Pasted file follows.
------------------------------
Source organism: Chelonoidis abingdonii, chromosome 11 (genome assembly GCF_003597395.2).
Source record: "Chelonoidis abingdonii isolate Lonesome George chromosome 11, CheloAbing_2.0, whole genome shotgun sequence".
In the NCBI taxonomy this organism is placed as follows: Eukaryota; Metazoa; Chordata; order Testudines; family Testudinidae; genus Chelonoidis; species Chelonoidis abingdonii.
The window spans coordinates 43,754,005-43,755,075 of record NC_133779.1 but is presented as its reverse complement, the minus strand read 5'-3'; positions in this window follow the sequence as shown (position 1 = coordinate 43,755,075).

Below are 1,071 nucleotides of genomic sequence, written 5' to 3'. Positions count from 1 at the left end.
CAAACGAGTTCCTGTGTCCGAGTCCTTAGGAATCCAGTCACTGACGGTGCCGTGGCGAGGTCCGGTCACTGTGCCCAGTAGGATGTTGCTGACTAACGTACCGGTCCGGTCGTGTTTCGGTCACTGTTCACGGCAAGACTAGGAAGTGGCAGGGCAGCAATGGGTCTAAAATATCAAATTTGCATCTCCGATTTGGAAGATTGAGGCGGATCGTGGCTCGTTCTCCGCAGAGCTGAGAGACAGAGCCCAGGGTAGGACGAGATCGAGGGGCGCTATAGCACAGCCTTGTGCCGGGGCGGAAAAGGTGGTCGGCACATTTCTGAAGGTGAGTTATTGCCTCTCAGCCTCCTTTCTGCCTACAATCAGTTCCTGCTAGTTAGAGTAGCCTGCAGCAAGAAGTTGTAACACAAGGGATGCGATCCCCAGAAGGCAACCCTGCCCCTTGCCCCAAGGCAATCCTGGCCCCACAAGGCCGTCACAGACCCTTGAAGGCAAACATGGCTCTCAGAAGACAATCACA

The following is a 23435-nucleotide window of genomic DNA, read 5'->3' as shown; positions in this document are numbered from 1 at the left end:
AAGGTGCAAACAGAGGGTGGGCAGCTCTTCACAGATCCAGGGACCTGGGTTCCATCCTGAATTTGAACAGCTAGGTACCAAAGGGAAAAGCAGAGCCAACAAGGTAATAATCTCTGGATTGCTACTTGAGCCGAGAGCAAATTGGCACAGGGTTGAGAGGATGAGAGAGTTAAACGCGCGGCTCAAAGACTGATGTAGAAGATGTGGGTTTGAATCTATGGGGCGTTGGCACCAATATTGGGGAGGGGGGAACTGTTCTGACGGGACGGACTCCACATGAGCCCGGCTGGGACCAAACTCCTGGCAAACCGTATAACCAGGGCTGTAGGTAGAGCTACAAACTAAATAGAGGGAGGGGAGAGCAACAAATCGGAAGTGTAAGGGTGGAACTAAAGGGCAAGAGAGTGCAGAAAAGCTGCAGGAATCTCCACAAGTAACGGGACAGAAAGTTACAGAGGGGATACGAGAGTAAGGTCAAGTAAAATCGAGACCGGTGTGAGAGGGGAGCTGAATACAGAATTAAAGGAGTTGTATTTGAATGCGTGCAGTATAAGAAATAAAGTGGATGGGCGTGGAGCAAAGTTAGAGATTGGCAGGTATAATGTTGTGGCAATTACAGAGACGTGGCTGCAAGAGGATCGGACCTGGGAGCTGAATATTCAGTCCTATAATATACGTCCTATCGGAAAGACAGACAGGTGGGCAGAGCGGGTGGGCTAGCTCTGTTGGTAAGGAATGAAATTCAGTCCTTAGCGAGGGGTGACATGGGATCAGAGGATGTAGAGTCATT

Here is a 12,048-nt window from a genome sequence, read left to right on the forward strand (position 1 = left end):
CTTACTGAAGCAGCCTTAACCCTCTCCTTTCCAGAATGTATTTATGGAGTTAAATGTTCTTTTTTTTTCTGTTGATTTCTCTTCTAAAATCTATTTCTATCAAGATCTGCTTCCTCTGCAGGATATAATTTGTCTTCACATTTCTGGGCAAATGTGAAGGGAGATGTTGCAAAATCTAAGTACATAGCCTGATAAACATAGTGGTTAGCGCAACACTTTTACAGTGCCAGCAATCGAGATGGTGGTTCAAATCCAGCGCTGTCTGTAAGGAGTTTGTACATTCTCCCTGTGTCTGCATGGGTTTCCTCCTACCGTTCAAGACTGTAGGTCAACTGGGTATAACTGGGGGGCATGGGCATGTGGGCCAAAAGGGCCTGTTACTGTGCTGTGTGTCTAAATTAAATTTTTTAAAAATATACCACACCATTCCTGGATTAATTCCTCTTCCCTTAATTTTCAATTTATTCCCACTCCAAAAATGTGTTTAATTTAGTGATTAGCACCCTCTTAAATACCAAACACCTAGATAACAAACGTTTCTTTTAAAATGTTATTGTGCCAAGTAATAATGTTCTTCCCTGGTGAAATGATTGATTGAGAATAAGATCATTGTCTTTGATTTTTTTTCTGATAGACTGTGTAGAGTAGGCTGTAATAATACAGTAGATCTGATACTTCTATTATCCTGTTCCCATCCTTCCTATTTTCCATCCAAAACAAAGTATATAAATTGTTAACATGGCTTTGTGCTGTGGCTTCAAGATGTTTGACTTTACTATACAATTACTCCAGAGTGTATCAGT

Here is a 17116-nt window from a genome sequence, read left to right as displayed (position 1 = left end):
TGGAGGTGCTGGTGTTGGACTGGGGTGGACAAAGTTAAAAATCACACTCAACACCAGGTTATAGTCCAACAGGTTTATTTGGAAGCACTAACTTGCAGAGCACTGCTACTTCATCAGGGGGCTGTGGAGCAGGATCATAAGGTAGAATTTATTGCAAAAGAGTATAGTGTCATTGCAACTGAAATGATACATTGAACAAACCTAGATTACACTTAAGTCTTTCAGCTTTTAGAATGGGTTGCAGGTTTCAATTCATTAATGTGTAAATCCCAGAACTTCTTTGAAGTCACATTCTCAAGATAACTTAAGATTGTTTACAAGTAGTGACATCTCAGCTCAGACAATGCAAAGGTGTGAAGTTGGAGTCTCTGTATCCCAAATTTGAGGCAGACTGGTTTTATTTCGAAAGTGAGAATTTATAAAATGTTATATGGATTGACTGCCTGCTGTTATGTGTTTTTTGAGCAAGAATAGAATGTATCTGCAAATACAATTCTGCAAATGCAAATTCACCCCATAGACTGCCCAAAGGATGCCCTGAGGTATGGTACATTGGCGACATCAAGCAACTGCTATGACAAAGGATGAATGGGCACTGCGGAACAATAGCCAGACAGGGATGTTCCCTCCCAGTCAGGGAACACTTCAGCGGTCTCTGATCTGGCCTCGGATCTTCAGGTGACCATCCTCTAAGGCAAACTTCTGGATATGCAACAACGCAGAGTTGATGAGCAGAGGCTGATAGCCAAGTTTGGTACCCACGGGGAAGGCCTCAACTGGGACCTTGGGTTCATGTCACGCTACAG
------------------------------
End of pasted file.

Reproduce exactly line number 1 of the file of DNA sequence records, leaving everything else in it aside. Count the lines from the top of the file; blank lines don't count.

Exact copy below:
Source organism: Chelonoidis abingdonii, chromosome 11 (genome assembly GCF_003597395.2).